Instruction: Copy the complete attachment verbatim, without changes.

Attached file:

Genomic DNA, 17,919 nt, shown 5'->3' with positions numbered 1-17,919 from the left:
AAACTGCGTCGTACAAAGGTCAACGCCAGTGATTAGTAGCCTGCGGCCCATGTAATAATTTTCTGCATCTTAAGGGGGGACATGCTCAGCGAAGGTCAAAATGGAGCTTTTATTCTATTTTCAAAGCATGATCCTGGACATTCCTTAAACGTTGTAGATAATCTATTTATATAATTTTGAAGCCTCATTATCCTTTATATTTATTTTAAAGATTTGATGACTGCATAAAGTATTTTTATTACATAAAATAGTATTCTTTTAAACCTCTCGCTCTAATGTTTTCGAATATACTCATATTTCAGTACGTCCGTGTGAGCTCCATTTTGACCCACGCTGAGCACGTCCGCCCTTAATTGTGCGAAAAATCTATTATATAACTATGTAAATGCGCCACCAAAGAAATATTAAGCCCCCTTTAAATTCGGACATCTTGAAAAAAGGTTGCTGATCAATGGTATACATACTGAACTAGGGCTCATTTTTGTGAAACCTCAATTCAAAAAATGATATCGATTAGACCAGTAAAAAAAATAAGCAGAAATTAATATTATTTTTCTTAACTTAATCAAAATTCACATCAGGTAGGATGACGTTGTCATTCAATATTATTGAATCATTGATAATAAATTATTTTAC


Genomic DNA, 17,919 nt, shown 5'->3' with positions numbered 1-17,919 from the left:
AAACTGCGTCGTACAAAGGTCAACGCCAGTGATTAGTAGCCTGCGGCCCATGTAATAATTTTCTGCATCTTAAGGGGGGACATGCTCAGCGAAGGTCAAAATGGAGCTTTTATTCTATTTTCAAAGCATGATCCTGGACATTCCTTAAACGTTGTAGATAATCTATTTATATAATTTTGAAGCCTCATTATCCTTTATATTTATTTTAAAGATTTGATGACTGCATAAAGTATTTTTATTACATAAAATAGTATTCTTTTAAACCTCTCGCTCTAATGTTTTCGAATATACTCATATTTCAGTACGTCCGTGTGAGCTCCATTTTGACCCACGCTGAGCACGTCCGCCCTTAATTGTGCGAAAAATCTATTATATAACTATGTAAATGCGCCACCAAAGAAATATTAAGCCCCCTTTAAATTCGGACATCTTGAAAAAAGGTTGCTGATCAATGGTATACATACTGAACTAGGGCTCATTTTTGTGAAACCTCAATTCAAAAAATGATATCGATTAGACCAGTAAAAAAAATAAGCAGAAATTAATATTATTTTTCTTAACTTAATCAAAATTCACATCAGGTAGGATGACGTTGTCATTCAATATTATTGAATCATTGATAATAAATTATTTTAC